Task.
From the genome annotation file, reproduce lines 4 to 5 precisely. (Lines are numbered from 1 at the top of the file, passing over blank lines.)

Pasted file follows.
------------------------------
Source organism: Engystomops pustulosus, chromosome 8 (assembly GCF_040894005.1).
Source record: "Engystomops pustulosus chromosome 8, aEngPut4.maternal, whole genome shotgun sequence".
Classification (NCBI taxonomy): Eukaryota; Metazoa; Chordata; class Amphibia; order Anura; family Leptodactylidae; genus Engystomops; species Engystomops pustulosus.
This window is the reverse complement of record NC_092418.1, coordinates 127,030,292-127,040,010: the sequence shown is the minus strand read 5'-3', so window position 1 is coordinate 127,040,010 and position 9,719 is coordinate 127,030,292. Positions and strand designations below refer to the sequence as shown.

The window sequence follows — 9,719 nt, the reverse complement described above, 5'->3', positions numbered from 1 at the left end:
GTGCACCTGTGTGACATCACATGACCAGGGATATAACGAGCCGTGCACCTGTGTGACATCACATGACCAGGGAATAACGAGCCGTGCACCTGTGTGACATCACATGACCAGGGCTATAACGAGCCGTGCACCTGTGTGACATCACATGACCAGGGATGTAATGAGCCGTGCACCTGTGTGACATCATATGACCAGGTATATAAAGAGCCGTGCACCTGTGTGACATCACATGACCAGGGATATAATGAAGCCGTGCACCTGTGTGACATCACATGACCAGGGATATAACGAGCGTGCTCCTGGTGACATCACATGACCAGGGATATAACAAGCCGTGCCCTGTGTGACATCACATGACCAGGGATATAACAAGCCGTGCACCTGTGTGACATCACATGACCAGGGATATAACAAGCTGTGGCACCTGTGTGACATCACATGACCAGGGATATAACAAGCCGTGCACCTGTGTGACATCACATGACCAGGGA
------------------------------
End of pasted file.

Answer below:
This window is the reverse complement of record NC_092418.1, coordinates 127,030,292-127,040,010: the sequence shown is the minus strand read 5'-3', so window position 1 is coordinate 127,040,010 and position 9,719 is coordinate 127,030,292. Positions and strand designations below refer to the sequence as shown.

The window sequence follows — 9,719 nt, the reverse complement described above, 5'->3', positions numbered from 1 at the left end: